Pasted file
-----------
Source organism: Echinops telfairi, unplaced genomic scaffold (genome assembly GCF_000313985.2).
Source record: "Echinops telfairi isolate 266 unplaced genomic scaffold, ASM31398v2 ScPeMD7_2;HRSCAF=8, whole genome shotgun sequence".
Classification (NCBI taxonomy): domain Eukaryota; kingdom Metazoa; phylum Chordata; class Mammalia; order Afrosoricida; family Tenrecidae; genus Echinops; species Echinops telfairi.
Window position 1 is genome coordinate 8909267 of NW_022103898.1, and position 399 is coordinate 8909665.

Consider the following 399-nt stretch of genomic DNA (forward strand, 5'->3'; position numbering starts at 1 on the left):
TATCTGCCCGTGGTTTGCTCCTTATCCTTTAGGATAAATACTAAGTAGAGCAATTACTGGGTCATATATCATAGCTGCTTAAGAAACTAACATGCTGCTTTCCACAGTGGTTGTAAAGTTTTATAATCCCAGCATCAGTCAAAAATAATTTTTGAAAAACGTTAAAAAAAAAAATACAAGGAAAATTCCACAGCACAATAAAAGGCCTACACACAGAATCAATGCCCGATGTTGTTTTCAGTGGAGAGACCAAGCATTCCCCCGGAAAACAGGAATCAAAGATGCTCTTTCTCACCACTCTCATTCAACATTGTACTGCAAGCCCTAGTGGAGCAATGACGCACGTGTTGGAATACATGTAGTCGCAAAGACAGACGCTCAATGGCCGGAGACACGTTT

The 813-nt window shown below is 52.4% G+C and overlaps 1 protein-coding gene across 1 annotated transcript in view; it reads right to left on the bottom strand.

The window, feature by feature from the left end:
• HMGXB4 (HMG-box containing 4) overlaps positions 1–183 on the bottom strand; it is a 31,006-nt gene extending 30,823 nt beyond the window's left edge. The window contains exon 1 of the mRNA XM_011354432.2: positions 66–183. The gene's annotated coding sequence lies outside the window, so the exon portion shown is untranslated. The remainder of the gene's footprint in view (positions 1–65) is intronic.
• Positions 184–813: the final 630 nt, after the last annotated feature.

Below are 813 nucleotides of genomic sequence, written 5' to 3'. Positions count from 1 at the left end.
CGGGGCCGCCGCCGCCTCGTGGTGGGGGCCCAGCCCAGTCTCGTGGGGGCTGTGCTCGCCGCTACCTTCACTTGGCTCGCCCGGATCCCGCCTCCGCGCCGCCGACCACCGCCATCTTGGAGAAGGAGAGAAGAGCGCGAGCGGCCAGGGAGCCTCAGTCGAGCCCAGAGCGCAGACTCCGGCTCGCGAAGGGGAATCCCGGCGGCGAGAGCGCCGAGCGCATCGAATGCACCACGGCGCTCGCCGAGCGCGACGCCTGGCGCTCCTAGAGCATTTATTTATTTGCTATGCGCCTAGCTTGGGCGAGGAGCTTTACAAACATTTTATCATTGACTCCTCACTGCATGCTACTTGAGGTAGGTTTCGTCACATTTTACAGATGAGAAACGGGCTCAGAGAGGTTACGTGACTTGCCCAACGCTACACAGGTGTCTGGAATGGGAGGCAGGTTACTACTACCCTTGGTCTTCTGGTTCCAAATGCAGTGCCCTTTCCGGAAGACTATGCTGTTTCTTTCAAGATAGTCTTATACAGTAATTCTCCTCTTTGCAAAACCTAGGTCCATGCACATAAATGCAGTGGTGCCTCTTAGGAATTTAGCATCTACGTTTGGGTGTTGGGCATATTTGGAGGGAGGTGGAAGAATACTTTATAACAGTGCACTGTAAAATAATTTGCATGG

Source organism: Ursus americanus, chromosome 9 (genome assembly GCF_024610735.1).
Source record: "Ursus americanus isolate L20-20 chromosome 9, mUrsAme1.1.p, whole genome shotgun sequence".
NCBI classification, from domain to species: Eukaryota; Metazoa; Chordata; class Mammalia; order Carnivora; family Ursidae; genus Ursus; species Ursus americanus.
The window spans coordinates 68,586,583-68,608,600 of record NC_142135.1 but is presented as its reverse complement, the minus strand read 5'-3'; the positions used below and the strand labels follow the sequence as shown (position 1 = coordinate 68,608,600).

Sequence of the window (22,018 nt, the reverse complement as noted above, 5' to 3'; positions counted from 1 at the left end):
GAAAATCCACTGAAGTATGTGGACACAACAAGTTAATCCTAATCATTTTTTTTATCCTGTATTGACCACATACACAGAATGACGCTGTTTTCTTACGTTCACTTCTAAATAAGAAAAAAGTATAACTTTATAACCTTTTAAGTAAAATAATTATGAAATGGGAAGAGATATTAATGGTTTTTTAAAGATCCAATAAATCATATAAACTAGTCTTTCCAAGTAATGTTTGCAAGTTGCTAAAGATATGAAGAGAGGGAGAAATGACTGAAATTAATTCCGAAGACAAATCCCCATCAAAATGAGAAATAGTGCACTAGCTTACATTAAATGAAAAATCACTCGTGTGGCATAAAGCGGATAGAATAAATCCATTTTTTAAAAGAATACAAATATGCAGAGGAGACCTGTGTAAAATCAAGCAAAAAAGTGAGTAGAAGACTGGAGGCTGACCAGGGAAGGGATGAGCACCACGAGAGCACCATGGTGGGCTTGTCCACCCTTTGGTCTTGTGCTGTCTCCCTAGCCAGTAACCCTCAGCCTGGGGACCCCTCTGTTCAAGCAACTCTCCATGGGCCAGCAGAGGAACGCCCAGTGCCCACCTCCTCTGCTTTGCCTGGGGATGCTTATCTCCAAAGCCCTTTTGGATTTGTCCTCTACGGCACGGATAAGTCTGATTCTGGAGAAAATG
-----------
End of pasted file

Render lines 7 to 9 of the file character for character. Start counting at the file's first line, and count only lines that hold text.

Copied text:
The 813-nt window shown below is 52.4% G+C and overlaps 1 protein-coding gene across 1 annotated transcript in view; it reads right to left on the bottom strand.

The window, feature by feature from the left end:
• HMGXB4 (HMG-box containing 4) overlaps positions 1–183 on the bottom strand; it is a 31,006-nt gene extending 30,823 nt beyond the window's left edge. The window contains exon 1 of the mRNA XM_011354432.2: positions 66–183. The gene's annotated coding sequence lies outside the window, so the exon portion shown is untranslated. The remainder of the gene's footprint in view (positions 1–65) is intronic.